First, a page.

From the controversial topic of bike sharing in University Park to parking struggles at Snider Plaza, UP city council members had a full agenda at their Tuesday meeting and work session.
Here are three things you missed if you didn’t attend:
Bike Share – Community Development director Pat Baugh started a presentation about bike sharing during council’s work session by jokingly saying, “I just don’t know what to say.” Baugh unveiled a pilot program to the council to deal with bike rental companies strategically parking bicycles in the city. The companies would be required to file a permit with the city and abide by a laundry list of rules (most importantly requiring them to use Geo-fencing to force users to park the bikes in approved corrals through the bike share smartphone app). Those areas would be Snider Plaza, Preston Center, and around the university. The ordinance is modeled after one Denton passed earlier this year. The council unanimously supported the ordinance and asked for a full report in nine months. Click here to read the ordinance.
Parking – The City is investing about $67,000 to conduct a feasibility study and cost estimates for parking options within the Snider Plaza Retail area. The council elected to hire Catalyst Urban Development – the company behind The Shops at Legacy and Legacy West. Paris Rutherford, principal with the company hired, said there’s a shortage of parking in the Snider Plaza/Park Place vicinity to the tune of 793 spaces. During the next few months, his company will dissect three possibilities: no change but institute parking management, such as valet; build more parking like a garage or underground parking; or create a combination of both. During the public comment section at the end of the Tuesday’s meeting, a merchant asked if she and other property owners would have to chip in for the cost of a parking upgrade. The mayor replied, “There’s no free lunch.” Click here to read the agreement.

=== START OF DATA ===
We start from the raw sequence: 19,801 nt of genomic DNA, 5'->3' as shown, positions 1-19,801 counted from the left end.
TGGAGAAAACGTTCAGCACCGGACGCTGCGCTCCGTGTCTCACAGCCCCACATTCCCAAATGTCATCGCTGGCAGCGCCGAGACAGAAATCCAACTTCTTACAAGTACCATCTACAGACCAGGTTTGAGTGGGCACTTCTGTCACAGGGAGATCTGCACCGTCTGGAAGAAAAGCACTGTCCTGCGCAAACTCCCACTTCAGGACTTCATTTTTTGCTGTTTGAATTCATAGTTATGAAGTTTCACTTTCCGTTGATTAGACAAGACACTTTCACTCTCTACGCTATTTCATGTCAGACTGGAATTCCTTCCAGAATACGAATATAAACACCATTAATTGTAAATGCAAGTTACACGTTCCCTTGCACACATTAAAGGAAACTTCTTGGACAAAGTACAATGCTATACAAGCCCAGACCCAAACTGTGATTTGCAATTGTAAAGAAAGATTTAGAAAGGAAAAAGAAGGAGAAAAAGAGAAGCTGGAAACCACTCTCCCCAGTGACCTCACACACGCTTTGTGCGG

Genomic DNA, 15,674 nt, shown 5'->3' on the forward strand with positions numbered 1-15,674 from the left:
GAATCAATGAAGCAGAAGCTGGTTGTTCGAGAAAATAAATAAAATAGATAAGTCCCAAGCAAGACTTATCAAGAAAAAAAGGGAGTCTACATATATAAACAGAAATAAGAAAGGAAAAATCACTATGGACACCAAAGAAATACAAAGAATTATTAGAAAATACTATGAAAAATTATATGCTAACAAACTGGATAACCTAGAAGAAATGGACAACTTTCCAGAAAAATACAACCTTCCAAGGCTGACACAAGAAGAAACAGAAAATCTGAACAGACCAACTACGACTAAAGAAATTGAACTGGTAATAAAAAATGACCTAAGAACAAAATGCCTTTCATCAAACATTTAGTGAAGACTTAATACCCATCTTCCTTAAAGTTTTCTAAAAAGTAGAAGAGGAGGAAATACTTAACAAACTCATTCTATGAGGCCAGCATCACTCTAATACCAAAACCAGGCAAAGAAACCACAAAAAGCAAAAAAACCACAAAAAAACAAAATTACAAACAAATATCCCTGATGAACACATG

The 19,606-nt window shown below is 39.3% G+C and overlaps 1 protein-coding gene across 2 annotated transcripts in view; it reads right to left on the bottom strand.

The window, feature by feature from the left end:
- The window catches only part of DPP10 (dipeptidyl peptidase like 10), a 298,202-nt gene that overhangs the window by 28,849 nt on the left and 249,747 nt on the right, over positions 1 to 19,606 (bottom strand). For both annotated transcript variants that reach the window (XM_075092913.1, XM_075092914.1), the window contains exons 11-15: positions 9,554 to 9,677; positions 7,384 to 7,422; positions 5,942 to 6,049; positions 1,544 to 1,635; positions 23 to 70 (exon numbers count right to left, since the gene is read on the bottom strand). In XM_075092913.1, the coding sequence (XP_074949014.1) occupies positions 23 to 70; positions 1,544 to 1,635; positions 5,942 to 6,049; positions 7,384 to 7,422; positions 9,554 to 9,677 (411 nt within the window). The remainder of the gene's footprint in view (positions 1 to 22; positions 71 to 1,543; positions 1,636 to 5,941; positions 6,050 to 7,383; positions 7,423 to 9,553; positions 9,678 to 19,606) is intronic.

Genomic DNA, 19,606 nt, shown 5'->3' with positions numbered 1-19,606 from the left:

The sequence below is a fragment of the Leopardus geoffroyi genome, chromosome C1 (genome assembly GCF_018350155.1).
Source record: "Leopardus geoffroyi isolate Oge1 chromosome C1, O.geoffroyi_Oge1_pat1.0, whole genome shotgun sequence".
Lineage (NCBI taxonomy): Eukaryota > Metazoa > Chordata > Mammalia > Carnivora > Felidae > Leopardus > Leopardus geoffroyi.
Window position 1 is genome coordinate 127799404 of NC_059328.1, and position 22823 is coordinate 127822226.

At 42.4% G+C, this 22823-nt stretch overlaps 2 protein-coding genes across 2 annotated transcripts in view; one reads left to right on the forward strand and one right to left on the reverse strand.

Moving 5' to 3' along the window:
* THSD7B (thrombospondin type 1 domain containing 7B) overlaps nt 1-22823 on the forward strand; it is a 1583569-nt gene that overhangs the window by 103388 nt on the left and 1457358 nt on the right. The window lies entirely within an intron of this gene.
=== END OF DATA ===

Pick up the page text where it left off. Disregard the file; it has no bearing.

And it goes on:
Sewer Lines – There are 12 properties along Turtle Creek still flushing into an old sewer main. City Council members discussed options for dealing with the issue – not to mention the price tag that tips north of half a million dollars. Eight of the homes are on Golf Drive, and the other four are on Turtle Creek Boulevard. While the council didn’t make a formal decision on the matter, they were asked to marinate on the following question: Should the city wait until the area is redeveloped, or should they take a more proactive approach? Public Works director Jacob Speer said waiting would present a “real liability” to the city because if the old sewer line collapses the city doesn’t have a way to get to it. The big question council had at the conclusion of the informational briefing was “who is going to pay for it?” That is TBD. Read more about the sewer line here.